Birth to Infancy:
Policy historians and historians of the women’s rights movement have frequently pointed to the work done by progressive activists like Florence Kelly, Lillian Wald, and their colleagues in the Children’s Bureau as one of the most underrated stories in the history of American social policy. Indeed, some of the first successful steps in moving towards universal health care came with the Sheppard-Towner Act of 1920 and the Emergency Maternal and Infant Health Care Program during WWII. In both cases, the “maternalist” progressive movement approached the extension of health coverage to mothers and children as the first step in establishing universal health care for all.
While SCHIP is a worthy effort, one of the longer-term objectives of both child policy and health care reform should be to establish universal health care for both children and mothers that includes pre- and post-natal care and nutrition. Moreover, the extension of health coverage should be accompanied by a change in policy that transforms health coverage for children and mothers from a contributory (i.e, premiums, copays, deductibles, and the like) to a non-contributory system that is “free at the point of use,” by way of beginning to establish the principle of health care as a human right rather than a commodity.
At the same time, health care for infants has to be seen as one part of a package that covers all aspects of life. To ensure a basic level of income, an expanded family allowance system that consolidates existing programs like EITC and the Child Care into a universal benefit that assists the near-poor, the working class, and the middle class as well as the poor should be one element. Likewise, establishing universal paid maternity/paternity and emergency family/medical leave would make it much easier for the 43% of households with children who live within 200% of the poverty line to provide their children with the nurturing and support they need without losing their jobs. Expanding Head Start from 60% of children within 100% of poverty to 100% of children within 200% of poverty would have an enormous impact on children in poverty and near-poverty, especially since the low supply and high demand for child care makes it difficult for these families to find quality care for their children.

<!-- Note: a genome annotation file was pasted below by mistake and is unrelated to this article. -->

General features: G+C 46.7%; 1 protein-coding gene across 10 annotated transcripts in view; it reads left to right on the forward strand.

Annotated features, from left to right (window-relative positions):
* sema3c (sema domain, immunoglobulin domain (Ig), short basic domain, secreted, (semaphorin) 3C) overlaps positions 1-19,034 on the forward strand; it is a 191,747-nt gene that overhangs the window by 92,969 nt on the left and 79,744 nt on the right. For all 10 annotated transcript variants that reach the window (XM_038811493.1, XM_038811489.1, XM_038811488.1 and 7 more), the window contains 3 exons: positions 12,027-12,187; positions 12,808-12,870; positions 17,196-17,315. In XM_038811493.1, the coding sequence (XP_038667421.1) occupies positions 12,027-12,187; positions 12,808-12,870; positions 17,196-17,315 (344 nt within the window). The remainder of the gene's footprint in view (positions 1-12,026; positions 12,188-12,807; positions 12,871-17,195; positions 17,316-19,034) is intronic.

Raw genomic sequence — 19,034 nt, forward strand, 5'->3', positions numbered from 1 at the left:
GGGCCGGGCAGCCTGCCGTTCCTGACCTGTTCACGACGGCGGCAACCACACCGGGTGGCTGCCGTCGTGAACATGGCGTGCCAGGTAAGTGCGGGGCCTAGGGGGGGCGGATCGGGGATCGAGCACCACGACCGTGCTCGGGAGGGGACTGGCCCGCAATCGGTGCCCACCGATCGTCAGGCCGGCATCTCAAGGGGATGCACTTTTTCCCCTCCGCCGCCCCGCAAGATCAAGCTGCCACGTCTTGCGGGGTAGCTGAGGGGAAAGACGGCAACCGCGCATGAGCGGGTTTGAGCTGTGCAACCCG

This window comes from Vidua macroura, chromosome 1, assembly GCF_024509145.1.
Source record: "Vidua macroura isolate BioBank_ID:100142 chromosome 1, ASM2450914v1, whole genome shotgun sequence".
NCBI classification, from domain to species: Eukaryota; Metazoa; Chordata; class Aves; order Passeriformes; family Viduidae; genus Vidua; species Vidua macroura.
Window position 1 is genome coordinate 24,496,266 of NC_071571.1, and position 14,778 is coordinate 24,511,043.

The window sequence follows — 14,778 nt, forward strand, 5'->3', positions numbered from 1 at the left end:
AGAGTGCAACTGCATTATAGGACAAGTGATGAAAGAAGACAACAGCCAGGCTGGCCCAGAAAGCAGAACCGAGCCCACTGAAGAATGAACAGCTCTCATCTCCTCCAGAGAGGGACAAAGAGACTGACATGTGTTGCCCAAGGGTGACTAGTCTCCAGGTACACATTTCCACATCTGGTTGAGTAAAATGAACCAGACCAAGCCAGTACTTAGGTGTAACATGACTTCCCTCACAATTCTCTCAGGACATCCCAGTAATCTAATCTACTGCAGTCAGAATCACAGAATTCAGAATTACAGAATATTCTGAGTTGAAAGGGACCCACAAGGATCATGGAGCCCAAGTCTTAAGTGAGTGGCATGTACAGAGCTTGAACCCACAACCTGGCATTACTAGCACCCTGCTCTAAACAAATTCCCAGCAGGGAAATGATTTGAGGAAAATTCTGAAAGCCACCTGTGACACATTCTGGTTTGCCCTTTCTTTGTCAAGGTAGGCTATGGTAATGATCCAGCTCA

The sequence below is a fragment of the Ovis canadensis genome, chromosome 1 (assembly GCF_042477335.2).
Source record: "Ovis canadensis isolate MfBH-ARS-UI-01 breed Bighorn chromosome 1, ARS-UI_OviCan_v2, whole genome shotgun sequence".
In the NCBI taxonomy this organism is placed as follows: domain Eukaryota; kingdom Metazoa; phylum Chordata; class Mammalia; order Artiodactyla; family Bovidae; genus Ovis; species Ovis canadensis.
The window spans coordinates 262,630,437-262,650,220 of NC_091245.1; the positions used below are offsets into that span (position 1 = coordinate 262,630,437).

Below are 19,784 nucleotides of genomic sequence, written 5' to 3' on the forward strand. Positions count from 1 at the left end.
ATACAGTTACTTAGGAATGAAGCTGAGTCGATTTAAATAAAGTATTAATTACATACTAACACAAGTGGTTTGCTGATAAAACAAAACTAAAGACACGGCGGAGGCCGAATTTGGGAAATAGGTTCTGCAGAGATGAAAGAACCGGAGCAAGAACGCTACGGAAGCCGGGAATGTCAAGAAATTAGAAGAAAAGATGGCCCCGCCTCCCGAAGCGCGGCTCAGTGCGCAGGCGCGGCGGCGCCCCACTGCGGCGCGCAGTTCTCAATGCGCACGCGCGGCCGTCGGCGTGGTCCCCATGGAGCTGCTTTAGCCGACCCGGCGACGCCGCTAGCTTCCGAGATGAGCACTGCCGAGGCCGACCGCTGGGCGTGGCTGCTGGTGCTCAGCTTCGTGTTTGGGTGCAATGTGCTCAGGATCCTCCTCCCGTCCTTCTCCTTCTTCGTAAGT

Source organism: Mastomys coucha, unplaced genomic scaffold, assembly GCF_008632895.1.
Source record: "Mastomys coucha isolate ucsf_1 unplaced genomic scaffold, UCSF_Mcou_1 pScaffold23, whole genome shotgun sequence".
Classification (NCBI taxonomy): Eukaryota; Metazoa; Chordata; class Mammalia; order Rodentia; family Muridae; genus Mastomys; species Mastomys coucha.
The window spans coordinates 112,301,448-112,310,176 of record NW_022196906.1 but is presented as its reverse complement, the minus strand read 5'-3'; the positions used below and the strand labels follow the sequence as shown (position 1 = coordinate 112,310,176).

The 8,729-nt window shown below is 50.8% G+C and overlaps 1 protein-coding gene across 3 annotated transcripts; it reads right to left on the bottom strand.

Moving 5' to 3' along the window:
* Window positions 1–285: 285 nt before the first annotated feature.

In this fashion, we assure that children are protected on multiple fronts – health care, income, leaves, child care, and so on – and in more substantial terms.
Toddler to Tween:
Continuing social supports after infancy is one area where U.S social policy often falls short. For example, Head Start terminates after four years of age. From 1967 through to 1995, Project Follow Through experimented with extending Head Start’s services (although primarily the educational services) through 3rd grade. However, the program was always designed as an experiment, and has been discontinued for the last twenty years.
Re-starting Follow Through as a service program on the Head Start model (combining educational programs such as tutoring, pre- and after-school, and summer sessions with health, nutrition and other services) would be a straightfoward mechanism for ensuring that children continue to receive comprehensive social, health, and education services from kindergarten through to 8th grade. Most importantly, we must ensure that education (as crucial as it is) doesn’t crowd-out other social services; children are more than students and need to be supported as such.